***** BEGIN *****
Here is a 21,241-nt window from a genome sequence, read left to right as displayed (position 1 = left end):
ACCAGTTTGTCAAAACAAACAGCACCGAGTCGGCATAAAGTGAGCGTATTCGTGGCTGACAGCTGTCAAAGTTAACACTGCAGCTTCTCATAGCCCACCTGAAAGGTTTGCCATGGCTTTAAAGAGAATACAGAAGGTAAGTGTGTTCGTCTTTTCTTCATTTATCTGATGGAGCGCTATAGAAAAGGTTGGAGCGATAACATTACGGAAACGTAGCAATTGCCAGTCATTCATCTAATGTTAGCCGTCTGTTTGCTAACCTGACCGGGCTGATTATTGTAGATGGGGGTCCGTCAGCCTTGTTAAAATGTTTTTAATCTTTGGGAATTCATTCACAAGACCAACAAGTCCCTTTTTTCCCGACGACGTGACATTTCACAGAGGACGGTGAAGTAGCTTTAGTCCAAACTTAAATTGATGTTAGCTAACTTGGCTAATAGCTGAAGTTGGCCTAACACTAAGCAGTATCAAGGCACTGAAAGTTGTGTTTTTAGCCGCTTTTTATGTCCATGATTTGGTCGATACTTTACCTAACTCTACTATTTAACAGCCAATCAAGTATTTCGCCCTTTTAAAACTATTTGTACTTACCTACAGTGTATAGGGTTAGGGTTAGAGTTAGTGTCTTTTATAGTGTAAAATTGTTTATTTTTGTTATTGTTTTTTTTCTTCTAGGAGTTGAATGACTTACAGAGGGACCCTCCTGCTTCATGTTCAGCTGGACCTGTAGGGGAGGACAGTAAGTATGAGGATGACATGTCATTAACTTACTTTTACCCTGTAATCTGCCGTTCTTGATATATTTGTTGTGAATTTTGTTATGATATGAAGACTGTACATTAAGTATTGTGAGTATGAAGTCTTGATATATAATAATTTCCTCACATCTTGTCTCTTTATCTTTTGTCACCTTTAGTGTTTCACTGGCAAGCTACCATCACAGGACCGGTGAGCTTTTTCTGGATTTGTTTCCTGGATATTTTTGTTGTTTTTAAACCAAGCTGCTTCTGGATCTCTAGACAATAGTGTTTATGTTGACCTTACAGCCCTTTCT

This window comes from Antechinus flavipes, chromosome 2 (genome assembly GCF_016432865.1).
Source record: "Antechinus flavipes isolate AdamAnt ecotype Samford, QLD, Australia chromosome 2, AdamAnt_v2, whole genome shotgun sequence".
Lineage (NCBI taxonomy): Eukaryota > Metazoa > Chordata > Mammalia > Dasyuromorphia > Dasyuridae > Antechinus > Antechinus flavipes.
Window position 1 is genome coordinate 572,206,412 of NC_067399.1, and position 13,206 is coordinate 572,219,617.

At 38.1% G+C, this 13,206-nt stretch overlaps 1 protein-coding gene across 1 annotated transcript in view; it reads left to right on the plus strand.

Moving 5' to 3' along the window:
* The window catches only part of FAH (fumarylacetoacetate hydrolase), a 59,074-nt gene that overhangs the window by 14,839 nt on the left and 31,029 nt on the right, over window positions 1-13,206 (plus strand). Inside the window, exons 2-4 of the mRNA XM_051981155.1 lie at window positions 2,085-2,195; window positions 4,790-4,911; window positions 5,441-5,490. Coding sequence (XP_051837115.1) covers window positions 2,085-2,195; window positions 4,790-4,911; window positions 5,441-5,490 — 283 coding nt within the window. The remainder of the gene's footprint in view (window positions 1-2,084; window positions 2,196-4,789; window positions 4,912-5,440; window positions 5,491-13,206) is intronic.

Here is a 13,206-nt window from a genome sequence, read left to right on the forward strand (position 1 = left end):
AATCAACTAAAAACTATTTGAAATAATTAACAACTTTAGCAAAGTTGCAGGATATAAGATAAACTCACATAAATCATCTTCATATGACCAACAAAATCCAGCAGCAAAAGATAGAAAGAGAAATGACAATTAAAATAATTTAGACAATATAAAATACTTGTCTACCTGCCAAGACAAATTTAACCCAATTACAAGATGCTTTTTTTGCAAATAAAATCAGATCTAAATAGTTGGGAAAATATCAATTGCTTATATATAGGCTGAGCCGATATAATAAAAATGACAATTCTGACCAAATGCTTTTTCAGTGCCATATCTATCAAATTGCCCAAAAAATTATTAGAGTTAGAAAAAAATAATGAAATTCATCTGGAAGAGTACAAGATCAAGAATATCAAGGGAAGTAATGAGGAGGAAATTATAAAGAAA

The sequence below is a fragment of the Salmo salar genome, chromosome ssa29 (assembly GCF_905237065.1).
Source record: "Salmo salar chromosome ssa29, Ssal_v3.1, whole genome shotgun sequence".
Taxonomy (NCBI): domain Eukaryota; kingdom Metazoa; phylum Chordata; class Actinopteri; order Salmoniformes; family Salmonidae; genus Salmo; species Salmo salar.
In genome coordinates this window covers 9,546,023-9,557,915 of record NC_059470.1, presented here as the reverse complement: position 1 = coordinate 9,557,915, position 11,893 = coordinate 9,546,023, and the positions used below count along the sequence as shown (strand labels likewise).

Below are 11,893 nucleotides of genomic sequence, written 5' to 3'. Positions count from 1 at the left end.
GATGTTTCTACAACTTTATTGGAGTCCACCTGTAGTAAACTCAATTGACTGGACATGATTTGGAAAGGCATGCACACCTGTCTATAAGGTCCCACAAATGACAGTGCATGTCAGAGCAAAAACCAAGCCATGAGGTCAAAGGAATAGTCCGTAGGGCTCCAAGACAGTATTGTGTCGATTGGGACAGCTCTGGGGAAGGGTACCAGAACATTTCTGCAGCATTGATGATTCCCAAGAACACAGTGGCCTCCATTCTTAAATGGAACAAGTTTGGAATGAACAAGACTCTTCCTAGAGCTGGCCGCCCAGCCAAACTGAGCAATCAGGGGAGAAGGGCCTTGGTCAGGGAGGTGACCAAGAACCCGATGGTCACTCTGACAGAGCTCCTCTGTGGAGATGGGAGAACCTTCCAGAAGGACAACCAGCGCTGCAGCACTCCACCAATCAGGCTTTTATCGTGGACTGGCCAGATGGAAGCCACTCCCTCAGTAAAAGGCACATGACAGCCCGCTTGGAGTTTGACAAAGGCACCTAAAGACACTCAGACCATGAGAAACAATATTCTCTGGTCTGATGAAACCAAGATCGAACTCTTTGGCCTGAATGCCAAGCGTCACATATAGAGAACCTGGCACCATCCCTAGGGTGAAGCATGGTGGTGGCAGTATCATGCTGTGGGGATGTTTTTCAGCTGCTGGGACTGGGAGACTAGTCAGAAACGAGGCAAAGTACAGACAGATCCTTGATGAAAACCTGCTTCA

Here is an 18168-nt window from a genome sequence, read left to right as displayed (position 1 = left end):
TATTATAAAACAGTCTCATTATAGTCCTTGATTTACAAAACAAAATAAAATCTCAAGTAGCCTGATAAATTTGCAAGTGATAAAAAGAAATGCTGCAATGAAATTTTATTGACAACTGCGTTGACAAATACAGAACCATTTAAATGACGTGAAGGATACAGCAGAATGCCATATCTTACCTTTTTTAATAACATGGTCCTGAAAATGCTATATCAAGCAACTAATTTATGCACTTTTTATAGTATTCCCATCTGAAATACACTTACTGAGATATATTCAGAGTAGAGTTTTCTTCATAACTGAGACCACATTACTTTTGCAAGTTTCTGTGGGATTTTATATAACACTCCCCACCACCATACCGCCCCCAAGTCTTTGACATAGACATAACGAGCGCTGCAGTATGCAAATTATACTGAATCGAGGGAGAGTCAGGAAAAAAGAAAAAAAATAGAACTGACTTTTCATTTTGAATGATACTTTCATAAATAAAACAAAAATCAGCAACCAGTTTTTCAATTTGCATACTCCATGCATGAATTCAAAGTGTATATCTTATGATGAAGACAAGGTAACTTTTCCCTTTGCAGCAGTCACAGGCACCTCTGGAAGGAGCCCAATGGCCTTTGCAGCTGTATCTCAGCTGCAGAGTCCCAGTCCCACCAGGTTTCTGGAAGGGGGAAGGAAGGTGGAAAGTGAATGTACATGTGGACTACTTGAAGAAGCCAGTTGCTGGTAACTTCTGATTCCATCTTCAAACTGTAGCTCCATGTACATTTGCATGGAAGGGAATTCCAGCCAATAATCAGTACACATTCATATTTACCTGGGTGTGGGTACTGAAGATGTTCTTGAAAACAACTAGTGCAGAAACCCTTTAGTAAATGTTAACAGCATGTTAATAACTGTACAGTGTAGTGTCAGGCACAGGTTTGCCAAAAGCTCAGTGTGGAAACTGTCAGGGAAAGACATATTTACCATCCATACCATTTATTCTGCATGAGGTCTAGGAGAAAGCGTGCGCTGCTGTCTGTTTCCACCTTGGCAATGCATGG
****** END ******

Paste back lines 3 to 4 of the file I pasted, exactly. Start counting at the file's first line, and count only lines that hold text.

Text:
This window comes from Antechinus flavipes, chromosome 2 (genome assembly GCF_016432865.1).
Source record: "Antechinus flavipes isolate AdamAnt ecotype Samford, QLD, Australia chromosome 2, AdamAnt_v2, whole genome shotgun sequence".